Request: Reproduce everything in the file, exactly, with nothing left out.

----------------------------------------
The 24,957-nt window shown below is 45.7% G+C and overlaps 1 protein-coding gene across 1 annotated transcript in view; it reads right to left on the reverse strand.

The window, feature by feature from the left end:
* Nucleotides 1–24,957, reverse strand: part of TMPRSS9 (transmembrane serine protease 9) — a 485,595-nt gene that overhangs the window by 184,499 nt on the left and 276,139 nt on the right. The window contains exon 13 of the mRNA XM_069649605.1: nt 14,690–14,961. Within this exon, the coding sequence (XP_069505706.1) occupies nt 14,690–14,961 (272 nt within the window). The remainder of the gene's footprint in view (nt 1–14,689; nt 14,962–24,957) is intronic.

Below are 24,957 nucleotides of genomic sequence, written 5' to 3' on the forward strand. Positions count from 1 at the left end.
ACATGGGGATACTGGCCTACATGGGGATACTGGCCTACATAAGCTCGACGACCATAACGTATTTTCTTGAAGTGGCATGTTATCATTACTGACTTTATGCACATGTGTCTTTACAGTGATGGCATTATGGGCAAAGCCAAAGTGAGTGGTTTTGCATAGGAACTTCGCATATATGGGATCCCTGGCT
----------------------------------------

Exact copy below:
The 24,957-nt window shown below is 45.7% G+C and overlaps 1 protein-coding gene across 1 annotated transcript in view; it reads right to left on the reverse strand.

The window, feature by feature from the left end:
* Nucleotides 1–24,957, reverse strand: part of TMPRSS9 (transmembrane serine protease 9) — a 485,595-nt gene that overhangs the window by 184,499 nt on the left and 276,139 nt on the right. The window contains exon 13 of the mRNA XM_069649605.1: nt 14,690–14,961. Within this exon, the coding sequence (XP_069505706.1) occupies nt 14,690–14,961 (272 nt within the window). The remainder of the gene's footprint in view (nt 1–14,689; nt 14,962–24,957) is intronic.

Below are 24,957 nucleotides of genomic sequence, written 5' to 3' on the forward strand. Positions count from 1 at the left end.
ACATGGGGATACTGGCCTACATGGGGATACTGGCCTACATAAGCTCGACGACCATAACGTATTTTCTTGAAGTGGCATGTTATCATTACTGACTTTATGCACATGTGTCTTTACAGTGATGGCATTATGGGCAAAGCCAAAGTGAGTGGTTTTGCATAGGAACTTCGCATATATGGGATCCCTGGCT